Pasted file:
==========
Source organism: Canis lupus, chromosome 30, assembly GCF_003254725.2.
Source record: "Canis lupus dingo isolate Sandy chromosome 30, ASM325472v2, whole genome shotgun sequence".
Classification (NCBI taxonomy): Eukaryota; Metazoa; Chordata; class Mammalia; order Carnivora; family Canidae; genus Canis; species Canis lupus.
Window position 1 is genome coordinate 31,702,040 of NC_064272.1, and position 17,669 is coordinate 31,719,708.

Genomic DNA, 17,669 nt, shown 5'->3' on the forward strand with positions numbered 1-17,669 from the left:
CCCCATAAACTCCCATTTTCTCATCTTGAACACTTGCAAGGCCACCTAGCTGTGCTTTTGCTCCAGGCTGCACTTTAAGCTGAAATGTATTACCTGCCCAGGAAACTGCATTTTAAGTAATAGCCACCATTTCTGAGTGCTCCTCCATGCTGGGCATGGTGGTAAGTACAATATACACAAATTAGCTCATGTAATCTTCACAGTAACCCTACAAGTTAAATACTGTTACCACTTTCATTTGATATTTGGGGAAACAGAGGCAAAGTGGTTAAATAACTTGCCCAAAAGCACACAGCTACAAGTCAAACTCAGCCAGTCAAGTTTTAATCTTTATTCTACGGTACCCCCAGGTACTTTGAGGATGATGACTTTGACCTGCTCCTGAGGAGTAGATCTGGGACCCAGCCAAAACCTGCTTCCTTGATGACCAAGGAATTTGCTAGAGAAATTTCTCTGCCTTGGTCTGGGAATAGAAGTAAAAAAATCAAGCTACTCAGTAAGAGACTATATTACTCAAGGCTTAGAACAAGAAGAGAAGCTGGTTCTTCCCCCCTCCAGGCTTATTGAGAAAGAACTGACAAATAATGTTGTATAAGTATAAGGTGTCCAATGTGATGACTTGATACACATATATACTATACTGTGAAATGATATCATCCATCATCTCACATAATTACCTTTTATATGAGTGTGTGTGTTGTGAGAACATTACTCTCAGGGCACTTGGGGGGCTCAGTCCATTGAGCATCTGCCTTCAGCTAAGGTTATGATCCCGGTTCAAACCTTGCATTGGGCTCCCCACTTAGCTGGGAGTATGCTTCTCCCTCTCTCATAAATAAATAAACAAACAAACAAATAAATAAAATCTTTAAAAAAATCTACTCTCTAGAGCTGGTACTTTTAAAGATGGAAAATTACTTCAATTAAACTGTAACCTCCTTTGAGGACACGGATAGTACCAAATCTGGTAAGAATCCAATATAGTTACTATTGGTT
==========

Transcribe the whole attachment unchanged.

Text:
Source organism: Canis lupus, chromosome 30, assembly GCF_003254725.2.
Source record: "Canis lupus dingo isolate Sandy chromosome 30, ASM325472v2, whole genome shotgun sequence".
Classification (NCBI taxonomy): Eukaryota; Metazoa; Chordata; class Mammalia; order Carnivora; family Canidae; genus Canis; species Canis lupus.
Window position 1 is genome coordinate 31,702,040 of NC_064272.1, and position 17,669 is coordinate 31,719,708.

Genomic DNA, 17,669 nt, shown 5'->3' on the forward strand with positions numbered 1-17,669 from the left:
CCCCATAAACTCCCATTTTCTCATCTTGAACACTTGCAAGGCCACCTAGCTGTGCTTTTGCTCCAGGCTGCACTTTAAGCTGAAATGTATTACCTGCCCAGGAAACTGCATTTTAAGTAATAGCCACCATTTCTGAGTGCTCCTCCATGCTGGGCATGGTGGTAAGTACAATATACACAAATTAGCTCATGTAATCTTCACAGTAACCCTACAAGTTAAATACTGTTACCACTTTCATTTGATATTTGGGGAAACAGAGGCAAAGTGGTTAAATAACTTGCCCAAAAGCACACAGCTACAAGTCAAACTCAGCCAGTCAAGTTTTAATCTTTATTCTACGGTACCCCCAGGTACTTTGAGGATGATGACTTTGACCTGCTCCTGAGGAGTAGATCTGGGACCCAGCCAAAACCTGCTTCCTTGATGACCAAGGAATTTGCTAGAGAAATTTCTCTGCCTTGGTCTGGGAATAGAAGTAAAAAAATCAAGCTACTCAGTAAGAGACTATATTACTCAAGGCTTAGAACAAGAAGAGAAGCTGGTTCTTCCCCCCTCCAGGCTTATTGAGAAAGAACTGACAAATAATGTTGTATAAGTATAAGGTGTCCAATGTGATGACTTGATACACATATATACTATACTGTGAAATGATATCATCCATCATCTCACATAATTACCTTTTATATGAGTGTGTGTGTTGTGAGAACATTACTCTCAGGGCACTTGGGGGGCTCAGTCCATTGAGCATCTGCCTTCAGCTAAGGTTATGATCCCGGTTCAAACCTTGCATTGGGCTCCCCACTTAGCTGGGAGTATGCTTCTCCCTCTCTCATAAATAAATAAACAAACAAACAAATAAATAAAATCTTTAAAAAAATCTACTCTCTAGAGCTGGTACTTTTAAAGATGGAAAATTACTTCAATTAAACTGTAACCTCCTTTGAGGACACGGATAGTACCAAATCTGGTAAGAATCCAATATAGTTACTATTGGTT